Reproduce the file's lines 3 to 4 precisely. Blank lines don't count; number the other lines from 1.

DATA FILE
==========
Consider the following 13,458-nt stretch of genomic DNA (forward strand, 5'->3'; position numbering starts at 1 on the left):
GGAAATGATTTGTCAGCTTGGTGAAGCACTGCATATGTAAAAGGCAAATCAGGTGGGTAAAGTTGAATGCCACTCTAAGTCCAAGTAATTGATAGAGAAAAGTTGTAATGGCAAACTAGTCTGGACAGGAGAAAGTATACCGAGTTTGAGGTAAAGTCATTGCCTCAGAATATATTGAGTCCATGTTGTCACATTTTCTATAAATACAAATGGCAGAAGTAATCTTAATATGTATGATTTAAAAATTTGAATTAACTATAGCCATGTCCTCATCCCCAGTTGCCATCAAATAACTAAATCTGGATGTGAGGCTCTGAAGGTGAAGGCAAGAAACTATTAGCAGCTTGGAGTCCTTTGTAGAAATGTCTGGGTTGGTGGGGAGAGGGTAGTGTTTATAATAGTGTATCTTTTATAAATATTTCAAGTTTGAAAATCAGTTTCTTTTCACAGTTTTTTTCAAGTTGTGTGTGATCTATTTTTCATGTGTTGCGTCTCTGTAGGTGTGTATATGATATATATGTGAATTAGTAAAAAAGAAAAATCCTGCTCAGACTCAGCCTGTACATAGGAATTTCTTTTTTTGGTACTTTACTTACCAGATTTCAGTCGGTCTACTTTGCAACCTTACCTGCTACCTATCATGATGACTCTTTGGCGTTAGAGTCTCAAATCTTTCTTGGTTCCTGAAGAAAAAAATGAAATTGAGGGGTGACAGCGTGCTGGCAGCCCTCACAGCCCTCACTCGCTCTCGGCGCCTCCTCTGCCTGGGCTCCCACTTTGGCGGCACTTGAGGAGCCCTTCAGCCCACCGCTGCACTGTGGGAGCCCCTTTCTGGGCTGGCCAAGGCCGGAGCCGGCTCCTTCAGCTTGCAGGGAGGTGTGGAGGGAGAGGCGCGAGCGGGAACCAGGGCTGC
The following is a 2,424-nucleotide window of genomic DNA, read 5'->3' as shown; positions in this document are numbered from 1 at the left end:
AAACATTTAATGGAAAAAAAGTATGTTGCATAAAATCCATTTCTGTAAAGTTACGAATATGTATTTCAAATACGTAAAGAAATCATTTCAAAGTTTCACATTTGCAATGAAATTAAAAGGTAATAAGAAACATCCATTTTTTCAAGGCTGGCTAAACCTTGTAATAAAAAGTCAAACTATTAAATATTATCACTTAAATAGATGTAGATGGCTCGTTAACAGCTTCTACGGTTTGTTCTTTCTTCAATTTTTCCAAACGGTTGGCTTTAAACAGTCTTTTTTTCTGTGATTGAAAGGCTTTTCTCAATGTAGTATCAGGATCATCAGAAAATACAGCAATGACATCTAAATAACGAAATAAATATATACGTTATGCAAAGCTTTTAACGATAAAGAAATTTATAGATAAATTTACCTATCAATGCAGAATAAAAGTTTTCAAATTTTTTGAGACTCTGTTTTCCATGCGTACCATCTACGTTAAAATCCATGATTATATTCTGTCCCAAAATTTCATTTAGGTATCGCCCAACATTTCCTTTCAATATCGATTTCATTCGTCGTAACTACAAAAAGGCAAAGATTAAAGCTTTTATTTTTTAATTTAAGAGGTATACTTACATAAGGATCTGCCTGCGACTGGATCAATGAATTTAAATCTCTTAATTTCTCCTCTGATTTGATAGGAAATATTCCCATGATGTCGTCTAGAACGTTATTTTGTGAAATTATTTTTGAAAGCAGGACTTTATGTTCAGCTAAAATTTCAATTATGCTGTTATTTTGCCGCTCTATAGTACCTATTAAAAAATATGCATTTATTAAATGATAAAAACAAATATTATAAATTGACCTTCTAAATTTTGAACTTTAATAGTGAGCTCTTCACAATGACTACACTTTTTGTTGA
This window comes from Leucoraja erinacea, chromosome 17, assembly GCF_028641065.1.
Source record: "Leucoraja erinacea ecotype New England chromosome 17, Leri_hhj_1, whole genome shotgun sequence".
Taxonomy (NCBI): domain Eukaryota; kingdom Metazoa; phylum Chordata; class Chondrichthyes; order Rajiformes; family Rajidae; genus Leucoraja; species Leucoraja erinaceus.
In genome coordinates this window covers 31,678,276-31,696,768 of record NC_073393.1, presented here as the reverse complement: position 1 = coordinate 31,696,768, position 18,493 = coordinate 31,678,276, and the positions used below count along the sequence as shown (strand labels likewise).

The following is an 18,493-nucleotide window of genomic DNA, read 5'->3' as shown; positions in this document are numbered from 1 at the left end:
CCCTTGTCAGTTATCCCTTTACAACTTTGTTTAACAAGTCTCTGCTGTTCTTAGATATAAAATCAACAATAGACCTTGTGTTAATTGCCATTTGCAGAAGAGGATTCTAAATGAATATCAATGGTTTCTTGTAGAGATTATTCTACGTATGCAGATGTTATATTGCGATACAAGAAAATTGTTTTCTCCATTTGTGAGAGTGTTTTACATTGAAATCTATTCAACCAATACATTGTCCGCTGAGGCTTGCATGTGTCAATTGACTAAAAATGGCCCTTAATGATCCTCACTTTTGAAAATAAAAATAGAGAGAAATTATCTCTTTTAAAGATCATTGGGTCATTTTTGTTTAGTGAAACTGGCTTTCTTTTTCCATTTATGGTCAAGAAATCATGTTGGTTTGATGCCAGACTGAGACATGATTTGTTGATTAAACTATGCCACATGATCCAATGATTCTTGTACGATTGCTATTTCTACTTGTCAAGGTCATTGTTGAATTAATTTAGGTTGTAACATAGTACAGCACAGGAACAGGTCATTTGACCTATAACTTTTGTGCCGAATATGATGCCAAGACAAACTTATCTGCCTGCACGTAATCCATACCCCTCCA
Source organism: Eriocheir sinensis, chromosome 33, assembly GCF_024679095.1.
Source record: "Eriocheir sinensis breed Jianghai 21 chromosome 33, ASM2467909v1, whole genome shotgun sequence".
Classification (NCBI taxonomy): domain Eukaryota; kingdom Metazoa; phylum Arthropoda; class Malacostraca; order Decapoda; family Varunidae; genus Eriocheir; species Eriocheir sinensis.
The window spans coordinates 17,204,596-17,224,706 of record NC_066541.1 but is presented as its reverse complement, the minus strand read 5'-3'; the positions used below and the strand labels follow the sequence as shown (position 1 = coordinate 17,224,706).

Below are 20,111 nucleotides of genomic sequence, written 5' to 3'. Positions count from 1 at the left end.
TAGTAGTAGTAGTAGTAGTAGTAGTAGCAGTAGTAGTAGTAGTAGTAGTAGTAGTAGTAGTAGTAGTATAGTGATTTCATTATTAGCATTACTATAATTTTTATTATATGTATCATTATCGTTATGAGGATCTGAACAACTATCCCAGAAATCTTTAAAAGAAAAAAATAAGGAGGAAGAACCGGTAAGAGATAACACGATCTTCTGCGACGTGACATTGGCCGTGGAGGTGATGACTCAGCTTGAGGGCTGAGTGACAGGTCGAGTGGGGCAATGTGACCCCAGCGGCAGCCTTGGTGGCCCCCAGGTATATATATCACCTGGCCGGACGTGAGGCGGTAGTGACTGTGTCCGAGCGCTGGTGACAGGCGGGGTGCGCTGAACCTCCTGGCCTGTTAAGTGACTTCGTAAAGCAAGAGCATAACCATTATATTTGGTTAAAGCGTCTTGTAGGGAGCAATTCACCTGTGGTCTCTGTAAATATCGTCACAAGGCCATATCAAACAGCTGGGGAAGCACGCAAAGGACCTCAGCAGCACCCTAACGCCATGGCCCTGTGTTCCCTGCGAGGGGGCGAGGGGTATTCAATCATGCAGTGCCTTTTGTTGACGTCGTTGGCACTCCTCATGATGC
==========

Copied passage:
The following is a 2,424-nucleotide window of genomic DNA, read 5'->3' as shown; positions in this document are numbered from 1 at the left end:
AAACATTTAATGGAAAAAAAGTATGTTGCATAAAATCCATTTCTGTAAAGTTACGAATATGTATTTCAAATACGTAAAGAAATCATTTCAAAGTTTCACATTTGCAATGAAATTAAAAGGTAATAAGAAACATCCATTTTTTCAAGGCTGGCTAAACCTTGTAATAAAAAGTCAAACTATTAAATATTATCACTTAAATAGATGTAGATGGCTCGTTAACAGCTTCTACGGTTTGTTCTTTCTTCAATTTTTCCAAACGGTTGGCTTTAAACAGTCTTTTTTTCTGTGATTGAAAGGCTTTTCTCAATGTAGTATCAGGATCATCAGAAAATACAGCAATGACATCTAAATAACGAAATAAATATATACGTTATGCAAAGCTTTTAACGATAAAGAAATTTATAGATAAATTTACCTATCAATGCAGAATAAAAGTTTTCAAATTTTTTGAGACTCTGTTTTCCATGCGTACCATCTACGTTAAAATCCATGATTATATTCTGTCCCAAAATTTCATTTAGGTATCGCCCAACATTTCCTTTCAATATCGATTTCATTCGTCGTAACTACAAAAAGGCAAAGATTAAAGCTTTTATTTTTTAATTTAAGAGGTATACTTACATAAGGATCTGCCTGCGACTGGATCAATGAATTTAAATCTCTTAATTTCTCCTCTGATTTGATAGGAAATATTCCCATGATGTCGTCTAGAACGTTATTTTGTGAAATTATTTTTGAAAGCAGGACTTTATGTTCAGCTAAAATTTCAATTATGCTGTTATTTTGCCGCTCTATAGTACCTATTAAAAAATATGCATTTATTAAATGATAAAAACAAATATTATAAATTGACCTTCTAAATTTTGAACTTTAATAGTGAGCTCTTCACAATGACTACACTTTTTGTTGA